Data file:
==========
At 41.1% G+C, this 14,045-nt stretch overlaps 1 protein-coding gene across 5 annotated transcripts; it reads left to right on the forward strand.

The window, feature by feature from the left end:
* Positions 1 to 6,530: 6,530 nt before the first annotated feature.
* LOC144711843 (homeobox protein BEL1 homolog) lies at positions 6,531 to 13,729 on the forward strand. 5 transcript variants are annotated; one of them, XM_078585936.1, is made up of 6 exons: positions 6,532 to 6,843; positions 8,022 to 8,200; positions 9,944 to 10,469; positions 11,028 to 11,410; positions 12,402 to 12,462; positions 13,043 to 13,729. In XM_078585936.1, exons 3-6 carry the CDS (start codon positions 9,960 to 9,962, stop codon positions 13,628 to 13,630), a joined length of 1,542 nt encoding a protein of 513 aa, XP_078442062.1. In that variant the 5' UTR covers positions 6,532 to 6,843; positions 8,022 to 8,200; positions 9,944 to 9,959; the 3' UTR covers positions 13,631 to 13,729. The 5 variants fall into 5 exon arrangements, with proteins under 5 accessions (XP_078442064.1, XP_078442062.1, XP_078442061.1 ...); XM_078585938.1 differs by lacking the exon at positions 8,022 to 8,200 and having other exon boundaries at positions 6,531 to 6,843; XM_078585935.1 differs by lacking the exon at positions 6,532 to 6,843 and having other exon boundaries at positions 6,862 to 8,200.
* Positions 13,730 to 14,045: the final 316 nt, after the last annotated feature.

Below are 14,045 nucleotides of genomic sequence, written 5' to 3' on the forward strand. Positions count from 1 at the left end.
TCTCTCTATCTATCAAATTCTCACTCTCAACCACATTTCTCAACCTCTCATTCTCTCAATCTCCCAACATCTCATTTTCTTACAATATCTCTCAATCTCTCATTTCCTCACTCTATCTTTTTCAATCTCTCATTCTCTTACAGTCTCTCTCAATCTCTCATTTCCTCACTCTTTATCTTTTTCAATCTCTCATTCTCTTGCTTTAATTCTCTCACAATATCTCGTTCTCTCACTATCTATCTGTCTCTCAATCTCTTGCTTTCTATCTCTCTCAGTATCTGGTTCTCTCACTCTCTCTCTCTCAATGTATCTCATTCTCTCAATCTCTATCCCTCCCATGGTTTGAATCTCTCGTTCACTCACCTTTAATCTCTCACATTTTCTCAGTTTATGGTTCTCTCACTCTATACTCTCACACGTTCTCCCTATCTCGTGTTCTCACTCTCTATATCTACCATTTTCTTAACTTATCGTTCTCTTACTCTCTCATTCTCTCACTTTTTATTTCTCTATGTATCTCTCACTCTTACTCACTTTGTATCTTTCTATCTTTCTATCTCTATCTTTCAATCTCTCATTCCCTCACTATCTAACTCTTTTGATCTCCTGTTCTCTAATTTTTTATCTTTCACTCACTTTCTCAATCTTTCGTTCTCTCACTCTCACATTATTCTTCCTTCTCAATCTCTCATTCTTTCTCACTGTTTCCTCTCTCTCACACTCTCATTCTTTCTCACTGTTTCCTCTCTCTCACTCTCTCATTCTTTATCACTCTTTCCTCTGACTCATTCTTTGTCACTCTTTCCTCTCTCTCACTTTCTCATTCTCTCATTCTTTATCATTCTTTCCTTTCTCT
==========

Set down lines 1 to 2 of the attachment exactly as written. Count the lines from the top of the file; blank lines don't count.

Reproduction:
At 41.1% G+C, this 14,045-nt stretch overlaps 1 protein-coding gene across 5 annotated transcripts; it reads left to right on the forward strand.

The window, feature by feature from the left end: